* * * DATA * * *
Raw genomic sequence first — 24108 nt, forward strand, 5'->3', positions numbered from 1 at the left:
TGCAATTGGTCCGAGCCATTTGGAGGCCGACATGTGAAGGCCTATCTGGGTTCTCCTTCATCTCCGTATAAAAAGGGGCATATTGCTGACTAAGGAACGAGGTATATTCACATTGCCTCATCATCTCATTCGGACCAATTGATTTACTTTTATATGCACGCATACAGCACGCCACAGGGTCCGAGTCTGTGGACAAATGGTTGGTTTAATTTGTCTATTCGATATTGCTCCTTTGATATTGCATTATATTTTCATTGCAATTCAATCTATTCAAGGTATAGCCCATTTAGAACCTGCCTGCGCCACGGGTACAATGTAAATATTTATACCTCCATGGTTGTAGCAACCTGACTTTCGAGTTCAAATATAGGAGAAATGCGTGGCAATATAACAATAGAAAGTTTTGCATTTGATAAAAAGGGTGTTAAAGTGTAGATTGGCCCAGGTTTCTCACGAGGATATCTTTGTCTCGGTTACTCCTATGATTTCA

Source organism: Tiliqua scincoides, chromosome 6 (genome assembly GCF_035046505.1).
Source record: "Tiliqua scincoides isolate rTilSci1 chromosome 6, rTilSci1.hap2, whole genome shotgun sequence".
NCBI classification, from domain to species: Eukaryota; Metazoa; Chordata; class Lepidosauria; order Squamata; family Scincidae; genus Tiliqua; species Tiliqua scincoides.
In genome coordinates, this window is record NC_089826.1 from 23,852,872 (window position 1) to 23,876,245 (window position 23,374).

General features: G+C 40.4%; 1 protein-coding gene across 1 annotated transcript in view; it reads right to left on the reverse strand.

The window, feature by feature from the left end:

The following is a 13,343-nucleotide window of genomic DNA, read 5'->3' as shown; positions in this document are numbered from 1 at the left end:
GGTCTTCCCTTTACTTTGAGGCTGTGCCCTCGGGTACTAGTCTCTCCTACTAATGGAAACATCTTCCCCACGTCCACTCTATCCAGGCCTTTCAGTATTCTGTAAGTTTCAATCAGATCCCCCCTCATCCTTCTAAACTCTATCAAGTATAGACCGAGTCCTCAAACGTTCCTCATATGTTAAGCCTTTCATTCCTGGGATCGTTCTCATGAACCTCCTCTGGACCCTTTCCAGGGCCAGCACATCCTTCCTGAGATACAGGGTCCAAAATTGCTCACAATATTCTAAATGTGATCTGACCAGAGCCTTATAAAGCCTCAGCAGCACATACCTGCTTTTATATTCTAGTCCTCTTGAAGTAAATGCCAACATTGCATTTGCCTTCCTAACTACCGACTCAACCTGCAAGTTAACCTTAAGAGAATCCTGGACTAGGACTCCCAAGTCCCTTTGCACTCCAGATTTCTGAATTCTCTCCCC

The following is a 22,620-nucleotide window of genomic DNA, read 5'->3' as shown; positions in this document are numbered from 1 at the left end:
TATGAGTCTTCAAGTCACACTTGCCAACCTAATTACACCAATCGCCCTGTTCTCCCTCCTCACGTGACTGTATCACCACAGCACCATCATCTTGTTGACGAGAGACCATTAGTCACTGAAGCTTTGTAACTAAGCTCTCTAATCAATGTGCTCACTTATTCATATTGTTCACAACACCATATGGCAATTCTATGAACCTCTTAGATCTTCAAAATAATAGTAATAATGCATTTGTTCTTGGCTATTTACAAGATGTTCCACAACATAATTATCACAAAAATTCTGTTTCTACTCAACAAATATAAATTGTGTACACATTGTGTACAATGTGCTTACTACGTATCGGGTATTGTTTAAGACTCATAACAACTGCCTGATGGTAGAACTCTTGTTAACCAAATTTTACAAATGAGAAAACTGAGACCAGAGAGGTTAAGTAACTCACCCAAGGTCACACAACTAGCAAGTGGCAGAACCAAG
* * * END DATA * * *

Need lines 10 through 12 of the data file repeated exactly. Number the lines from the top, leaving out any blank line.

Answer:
GGTCTTCCCTTTACTTTGAGGCTGTGCCCTCGGGTACTAGTCTCTCCTACTAATGGAAACATCTTCCCCACGTCCACTCTATCCAGGCCTTTCAGTATTCTGTAAGTTTCAATCAGATCCCCCCTCATCCTTCTAAACTCTATCAAGTATAGACCGAGTCCTCAAACGTTCCTCATATGTTAAGCCTTTCATTCCTGGGATCGTTCTCATGAACCTCCTCTGGACCCTTTCCAGGGCCAGCACATCCTTCCTGAGATACAGGGTCCAAAATTGCTCACAATATTCTAAATGTGATCTGACCAGAGCCTTATAAAGCCTCAGCAGCACATACCTGCTTTTATATTCTAGTCCTCTTGAAGTAAATGCCAACATTGCATTTGCCTTCCTAACTACCGACTCAACCTGCAAGTTAACCTTAAGAGAATCCTGGACTAGGACTCCCAAGTCCCTTTGCACTCCAGATTTCTGAATTCTCTCCCC

The following is a 22,620-nucleotide window of genomic DNA, read 5'->3' as shown; positions in this document are numbered from 1 at the left end:
TATGAGTCTTCAAGTCACACTTGCCAACCTAATTACACCAATCGCCCTGTTCTCCCTCCTCACGTGACTGTATCACCACAGCACCATCATCTTGTTGACGAGAGACCATTAGTCACTGAAGCTTTGTAACTAAGCTCTCTAATCAATGTGCTCACTTATTCATATTGTTCACAACACCATATGGCAATTCTATGAACCTCTTAGATCTTCAAAATAATAGTAATAATGCATTTGTTCTTGGCTATTTACAAGATGTTCCACAACATAATTATCACAAAAATTCTGTTTCTACTCAACAAATATAAATTGTGTACACATTGTGTACAATGTGCTTACTACGTATCGGGTATTGTTTAAGACTCATAACAACTGCCTGATGGTAGAACTCTTGTTAACCAAATTTTACAAATGAGAAAACTGAGACCAGAGAGGTTAAGTAACTCACCCAAGGTCACACAACTAGCAAGTGGCAGAACCAAG